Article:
Miley Cyrus' mom safeguards her career
By Frank Swertlow
LOS ANGELES (Hollywood Reporter) - When Miley Cyrus wanted to shift from the tween roles that have defined her career, her mother and co-manager started at the top.
Rather than look for a pre-existing script, Tish Cyrus contacted bestselling author Nicholas Sparks ("The Notebook") and asked him to write something specifically for her daughter.
"Sparks is an amazing, faith-based writer and a Christian and he writes about relationships with a family and there is nothing about sex or things I felt were wrong for her," she explains.
Cyrus, 16, met with the writer to flesh out her character; she disclosed elements from her own life -- like her love for animals -- that Sparks incorporated in his work, which started as a screenplay and only later became "The Last Song," a best-selling novel. The movie version, with Cyrus, opens in April.
"This film is like taking that first baby step away from 'Hannah Montana,'" Tish Cyrus notes. "It's just a baby step, but she's doing something different."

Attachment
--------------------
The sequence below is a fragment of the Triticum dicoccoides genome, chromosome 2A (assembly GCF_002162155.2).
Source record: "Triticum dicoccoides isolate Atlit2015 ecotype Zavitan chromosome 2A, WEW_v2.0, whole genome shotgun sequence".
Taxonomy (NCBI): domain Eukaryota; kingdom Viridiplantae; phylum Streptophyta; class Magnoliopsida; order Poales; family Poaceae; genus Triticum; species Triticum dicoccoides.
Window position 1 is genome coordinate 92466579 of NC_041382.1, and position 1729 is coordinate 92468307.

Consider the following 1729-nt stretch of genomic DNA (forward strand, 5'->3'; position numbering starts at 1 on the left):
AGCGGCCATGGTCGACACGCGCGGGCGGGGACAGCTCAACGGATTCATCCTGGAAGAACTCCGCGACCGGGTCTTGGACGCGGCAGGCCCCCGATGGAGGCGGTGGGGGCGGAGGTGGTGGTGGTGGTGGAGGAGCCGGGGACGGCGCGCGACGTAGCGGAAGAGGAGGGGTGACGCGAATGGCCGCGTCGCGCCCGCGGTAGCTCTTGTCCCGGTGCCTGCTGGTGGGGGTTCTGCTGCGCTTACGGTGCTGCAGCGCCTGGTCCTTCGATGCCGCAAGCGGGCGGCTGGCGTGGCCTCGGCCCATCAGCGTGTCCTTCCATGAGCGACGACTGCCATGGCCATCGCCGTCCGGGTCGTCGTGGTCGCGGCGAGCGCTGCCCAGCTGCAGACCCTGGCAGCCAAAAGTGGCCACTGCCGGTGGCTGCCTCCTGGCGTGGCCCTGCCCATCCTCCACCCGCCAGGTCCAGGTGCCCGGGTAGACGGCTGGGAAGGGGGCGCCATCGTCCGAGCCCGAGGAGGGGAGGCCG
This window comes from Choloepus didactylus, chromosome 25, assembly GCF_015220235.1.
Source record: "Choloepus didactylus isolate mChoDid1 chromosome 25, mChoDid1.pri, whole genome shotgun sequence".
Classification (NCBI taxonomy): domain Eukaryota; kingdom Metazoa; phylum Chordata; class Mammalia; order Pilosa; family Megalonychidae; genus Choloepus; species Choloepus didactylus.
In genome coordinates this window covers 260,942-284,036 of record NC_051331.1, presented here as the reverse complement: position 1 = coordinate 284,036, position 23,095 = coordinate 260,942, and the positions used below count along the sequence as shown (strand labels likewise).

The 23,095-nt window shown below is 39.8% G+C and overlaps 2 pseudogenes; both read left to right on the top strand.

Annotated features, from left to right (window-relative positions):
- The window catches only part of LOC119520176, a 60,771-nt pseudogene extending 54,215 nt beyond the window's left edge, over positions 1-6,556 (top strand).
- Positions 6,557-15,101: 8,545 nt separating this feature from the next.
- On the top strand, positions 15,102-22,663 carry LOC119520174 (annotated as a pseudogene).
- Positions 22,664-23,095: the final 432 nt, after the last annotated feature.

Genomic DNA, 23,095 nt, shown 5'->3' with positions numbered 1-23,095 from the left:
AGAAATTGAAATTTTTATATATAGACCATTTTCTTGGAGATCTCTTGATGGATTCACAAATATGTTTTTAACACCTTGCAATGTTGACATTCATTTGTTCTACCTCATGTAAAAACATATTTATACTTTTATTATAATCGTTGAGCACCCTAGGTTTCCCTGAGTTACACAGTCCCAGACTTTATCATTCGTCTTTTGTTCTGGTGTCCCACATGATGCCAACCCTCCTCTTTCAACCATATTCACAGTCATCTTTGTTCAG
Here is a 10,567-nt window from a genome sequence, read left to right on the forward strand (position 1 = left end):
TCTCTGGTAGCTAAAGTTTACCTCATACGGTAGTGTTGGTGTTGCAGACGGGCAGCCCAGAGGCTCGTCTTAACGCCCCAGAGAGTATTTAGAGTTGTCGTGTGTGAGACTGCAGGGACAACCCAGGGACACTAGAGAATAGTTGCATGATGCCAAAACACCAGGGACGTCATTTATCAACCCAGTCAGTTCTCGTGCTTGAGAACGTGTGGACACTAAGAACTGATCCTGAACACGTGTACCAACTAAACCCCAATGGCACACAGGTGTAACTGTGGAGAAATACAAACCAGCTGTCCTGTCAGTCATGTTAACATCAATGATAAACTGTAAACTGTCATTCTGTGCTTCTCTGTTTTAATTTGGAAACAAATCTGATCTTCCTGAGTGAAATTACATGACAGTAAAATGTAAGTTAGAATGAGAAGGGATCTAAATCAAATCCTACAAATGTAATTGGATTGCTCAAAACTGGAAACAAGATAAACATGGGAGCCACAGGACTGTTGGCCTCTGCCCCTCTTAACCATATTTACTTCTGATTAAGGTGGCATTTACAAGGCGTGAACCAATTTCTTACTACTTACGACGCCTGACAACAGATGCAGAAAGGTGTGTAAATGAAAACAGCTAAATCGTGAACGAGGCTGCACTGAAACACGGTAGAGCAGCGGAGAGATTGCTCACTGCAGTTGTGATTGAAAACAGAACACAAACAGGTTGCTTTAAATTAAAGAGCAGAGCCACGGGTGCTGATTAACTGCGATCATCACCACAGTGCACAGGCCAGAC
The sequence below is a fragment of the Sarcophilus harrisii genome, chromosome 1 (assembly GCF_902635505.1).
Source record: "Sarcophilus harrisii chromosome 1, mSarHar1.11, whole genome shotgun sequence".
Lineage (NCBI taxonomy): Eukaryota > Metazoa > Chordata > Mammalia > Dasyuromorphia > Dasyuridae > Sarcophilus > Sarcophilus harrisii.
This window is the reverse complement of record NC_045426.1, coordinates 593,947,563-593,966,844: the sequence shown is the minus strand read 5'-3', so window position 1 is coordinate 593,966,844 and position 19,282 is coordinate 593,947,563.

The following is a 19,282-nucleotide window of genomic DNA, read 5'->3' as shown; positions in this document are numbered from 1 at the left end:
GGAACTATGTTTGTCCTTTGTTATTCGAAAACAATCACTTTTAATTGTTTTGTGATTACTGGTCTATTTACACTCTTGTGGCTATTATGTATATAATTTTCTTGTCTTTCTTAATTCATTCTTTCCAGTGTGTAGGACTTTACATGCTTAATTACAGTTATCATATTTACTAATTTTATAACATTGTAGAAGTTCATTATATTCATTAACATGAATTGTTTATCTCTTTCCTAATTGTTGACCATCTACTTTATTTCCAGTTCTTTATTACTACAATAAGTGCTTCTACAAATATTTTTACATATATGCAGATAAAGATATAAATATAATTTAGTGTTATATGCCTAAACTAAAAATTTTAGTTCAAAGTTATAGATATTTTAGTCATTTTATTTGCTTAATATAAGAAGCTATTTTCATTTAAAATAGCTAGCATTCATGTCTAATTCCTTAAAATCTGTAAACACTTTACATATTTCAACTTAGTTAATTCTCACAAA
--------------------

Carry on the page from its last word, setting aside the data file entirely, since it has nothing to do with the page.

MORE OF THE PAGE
Doing something different is one of many perfect moves the Cyrus team has made in building her career. Taken together, they're a textbook case on how to develop a young performer.
While few young actors can hope to emulate Cyrus' success, the 5,000 members of the Screen Actors Guild who are younger than 18 will face many of the same decisions that affect whether they succeed or fail.
Speak to agents, managers, producers and studio executives and they will tell you several key elements go into crafting a young actor's career: picking the right team; handling money astutely; maintaining an education trajectory; and diversifying away from roles that too narrowly define the performer. Continued...